When it comes to your basement ceiling there are a few factors you must consider. Unlike your first or second floor, where you may have drywall or wood ceilings, your basement ceiling will need to be accessed periodically. For this reason we’ll go into the pros and cons of drywall versus panels, or tiles, and some of the options available to create a nice finished ceiling.
Providing your basement has enough clearance for head room the easiest solution to cover your basement ceiling is to install a dropped ceiling, also called suspended ceilings. These ceilings consist of a grid of metal bars in the shape of an upside-down T and are suspended on wires from the overhead joists. The metal channels snap together into 2x2 or 2x4 squares. The squares are then filled with the ceiling panels by dropping the panels into the grid.
The panels are easily removed and offer instant access to wiring, plumbing, and ducts. Rewiring, running telephone, cable TV, stereo, security systems, basement doorbell, and Ethernet wires from the basement to the second floor is effortless. You can easily add insulation on top of the panels. The panels’ acoustic properties help deaden noise and keep the basement and rooms above quieter. Tiles have come a long way over the past ten years. There is a large variety of styles, grids, and colors to choose from. There are some innovative and artistic tiles available to you in vintage tin, copper, wood planks, faux wood, faux metal, custom painted tiles, and custom made. Most tiles can be easily washed with a damp sponge.
You’ll lose a minimum of about eight inches of headroom. Some types of panels can sag and discolor over time – though you can easily replace a wayward tile. Some panel systems look too commercial.
If you have a low ceiling basement but you don’t want to drywall, or you love the look of tile, you might try Ceiling Max or Ceiling Link. You’ll lose only about an inch of space and you can still remove the panels to service plumbing, electrical, etc. Ceiling Link is about 45% cheaper than Ceiling Max.
Price, ease, alternative to dropped ceilings and drywall. Removable panels allow easy access to plumbing, wiring, etc.
Ceiling Max has less flexibility compared with the Ceiling Links system, which self-levels and allows more variation, especially around the perimeter of an installation where the ceiling panels need to be cut to size. Periodic gaps in the grid from not lining up right.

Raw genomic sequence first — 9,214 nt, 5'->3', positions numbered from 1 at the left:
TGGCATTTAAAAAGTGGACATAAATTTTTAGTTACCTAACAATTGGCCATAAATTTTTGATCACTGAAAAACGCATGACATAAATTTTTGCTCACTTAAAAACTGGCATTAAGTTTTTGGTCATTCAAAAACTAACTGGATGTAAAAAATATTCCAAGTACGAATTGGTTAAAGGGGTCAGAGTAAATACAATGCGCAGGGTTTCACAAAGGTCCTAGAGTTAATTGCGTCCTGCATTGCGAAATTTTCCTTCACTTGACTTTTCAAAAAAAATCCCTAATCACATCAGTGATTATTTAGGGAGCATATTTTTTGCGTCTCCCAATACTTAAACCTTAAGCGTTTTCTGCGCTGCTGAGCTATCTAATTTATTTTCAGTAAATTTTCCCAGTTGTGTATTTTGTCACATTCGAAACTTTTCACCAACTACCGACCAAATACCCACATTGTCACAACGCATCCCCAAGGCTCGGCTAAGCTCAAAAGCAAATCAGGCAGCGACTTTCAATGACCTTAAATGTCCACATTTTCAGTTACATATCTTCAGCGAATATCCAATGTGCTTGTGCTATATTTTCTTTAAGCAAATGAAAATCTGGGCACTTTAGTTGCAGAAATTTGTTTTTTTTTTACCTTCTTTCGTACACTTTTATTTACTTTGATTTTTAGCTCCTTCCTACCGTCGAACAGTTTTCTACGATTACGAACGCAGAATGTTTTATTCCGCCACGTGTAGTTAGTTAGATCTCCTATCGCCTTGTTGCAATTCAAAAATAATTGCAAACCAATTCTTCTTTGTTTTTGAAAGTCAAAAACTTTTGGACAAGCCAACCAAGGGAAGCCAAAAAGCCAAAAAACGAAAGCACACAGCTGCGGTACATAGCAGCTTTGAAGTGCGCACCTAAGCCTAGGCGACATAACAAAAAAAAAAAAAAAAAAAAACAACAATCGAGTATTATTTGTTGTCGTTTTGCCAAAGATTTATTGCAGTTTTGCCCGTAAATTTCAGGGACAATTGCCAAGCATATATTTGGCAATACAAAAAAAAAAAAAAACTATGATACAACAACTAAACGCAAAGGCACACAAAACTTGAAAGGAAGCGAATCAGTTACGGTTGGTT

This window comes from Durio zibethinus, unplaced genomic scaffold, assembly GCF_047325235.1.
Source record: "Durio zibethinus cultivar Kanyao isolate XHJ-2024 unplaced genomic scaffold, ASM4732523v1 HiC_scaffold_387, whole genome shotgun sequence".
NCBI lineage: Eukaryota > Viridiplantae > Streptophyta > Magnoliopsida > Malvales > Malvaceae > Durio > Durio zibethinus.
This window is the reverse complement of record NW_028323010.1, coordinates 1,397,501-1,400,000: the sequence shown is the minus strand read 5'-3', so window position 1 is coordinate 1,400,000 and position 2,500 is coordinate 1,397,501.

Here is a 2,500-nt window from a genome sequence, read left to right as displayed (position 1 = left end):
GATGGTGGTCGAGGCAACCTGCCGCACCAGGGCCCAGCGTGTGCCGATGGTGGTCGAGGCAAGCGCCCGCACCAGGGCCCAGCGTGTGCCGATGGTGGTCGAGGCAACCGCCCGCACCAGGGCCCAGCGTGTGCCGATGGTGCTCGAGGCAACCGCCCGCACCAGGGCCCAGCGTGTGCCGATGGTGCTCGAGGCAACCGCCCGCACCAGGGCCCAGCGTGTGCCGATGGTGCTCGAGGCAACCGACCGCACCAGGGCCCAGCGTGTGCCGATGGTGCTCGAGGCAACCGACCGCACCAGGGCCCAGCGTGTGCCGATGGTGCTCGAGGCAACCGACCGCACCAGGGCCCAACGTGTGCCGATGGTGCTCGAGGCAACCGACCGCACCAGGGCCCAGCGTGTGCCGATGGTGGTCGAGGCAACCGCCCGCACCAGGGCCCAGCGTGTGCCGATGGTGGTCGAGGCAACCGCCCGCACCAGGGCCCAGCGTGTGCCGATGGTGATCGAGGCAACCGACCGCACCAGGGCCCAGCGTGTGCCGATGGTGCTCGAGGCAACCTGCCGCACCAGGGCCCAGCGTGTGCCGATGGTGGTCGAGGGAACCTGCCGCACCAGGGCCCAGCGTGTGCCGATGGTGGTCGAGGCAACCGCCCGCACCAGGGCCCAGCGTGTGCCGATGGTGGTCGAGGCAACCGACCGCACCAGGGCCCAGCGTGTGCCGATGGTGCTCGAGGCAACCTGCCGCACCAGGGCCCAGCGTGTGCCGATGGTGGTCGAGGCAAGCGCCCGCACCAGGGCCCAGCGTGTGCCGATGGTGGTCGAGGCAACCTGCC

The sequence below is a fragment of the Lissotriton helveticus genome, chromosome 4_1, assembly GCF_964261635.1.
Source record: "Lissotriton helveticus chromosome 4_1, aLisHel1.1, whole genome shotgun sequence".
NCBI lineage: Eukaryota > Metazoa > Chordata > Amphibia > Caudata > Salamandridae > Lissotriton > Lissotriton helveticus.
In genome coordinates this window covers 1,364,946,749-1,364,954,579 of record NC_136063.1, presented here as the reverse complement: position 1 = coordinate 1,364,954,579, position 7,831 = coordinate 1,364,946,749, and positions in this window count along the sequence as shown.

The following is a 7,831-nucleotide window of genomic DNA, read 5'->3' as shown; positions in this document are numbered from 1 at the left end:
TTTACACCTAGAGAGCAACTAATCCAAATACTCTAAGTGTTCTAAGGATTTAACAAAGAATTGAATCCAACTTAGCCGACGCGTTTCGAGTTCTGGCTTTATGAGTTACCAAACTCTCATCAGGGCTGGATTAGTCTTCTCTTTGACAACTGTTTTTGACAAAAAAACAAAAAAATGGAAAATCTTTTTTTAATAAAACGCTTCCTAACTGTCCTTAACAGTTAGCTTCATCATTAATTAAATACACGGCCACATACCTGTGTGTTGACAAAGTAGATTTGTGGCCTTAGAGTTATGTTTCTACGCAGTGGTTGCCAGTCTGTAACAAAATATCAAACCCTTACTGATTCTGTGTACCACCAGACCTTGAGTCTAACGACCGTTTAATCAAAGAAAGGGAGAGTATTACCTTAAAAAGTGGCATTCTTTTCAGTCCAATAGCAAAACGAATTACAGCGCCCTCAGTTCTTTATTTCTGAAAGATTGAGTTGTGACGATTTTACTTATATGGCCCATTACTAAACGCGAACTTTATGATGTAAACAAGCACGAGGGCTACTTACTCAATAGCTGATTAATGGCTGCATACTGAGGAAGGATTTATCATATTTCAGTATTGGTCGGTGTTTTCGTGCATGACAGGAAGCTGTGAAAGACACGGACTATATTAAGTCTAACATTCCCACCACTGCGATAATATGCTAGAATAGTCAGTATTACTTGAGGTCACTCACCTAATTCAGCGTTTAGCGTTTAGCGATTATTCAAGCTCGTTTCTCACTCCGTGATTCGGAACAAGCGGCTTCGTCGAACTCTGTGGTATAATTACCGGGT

Finishing your ceiling in drywall tends to offer a warmer and more professional appearance than the more commercial looking suspended ceilings.
A drywall ceiling gives a more finished look to a basement and can help the space look more like the rest of your home.
Sheet rocking the ceiling involves installed framing for backing. Duct work needs to be box framed in and service panels need to be accounted for to obtain access to the upper level bathtub J-traps, plumbing valves, and other mechanical service areas. Sheet rocking the basement ceiling can be work intensive and expensive. Running wire and cables on the main floor, via the basement, is time consuming, difficult, and expensive.
Though drywall ceilings have a nice finished look ceiling panels are easily replaceable and, if you have a plumbing problem a ceiling panel can easily be popped out and back into place whereas drywall replacement involves cut-out, reinstalling, repeated patching, sanding, refinishing the drywall section and repainting.
If you just can’t choose between a drywall or a suspended basement ceiling then consider doing both. You could dry wall where you won’t need to access plumbing, wiring, etc., and use suspended ceilings over the rest of the basement.
All aspects of finishing your basement will take careful planning and forethought. Taking extra care each step of the way will ensure your investment is not compromised. Today’s housing market trends suggests that finished basements are highly sought after. Accordingly, if done right, a finished basement can be a real asset to your home’s long term equity. Protect your investment by hiring only licensed contractors who specialize in basements.
Remodeling tweets and photos posted daily. Join Us on Twitter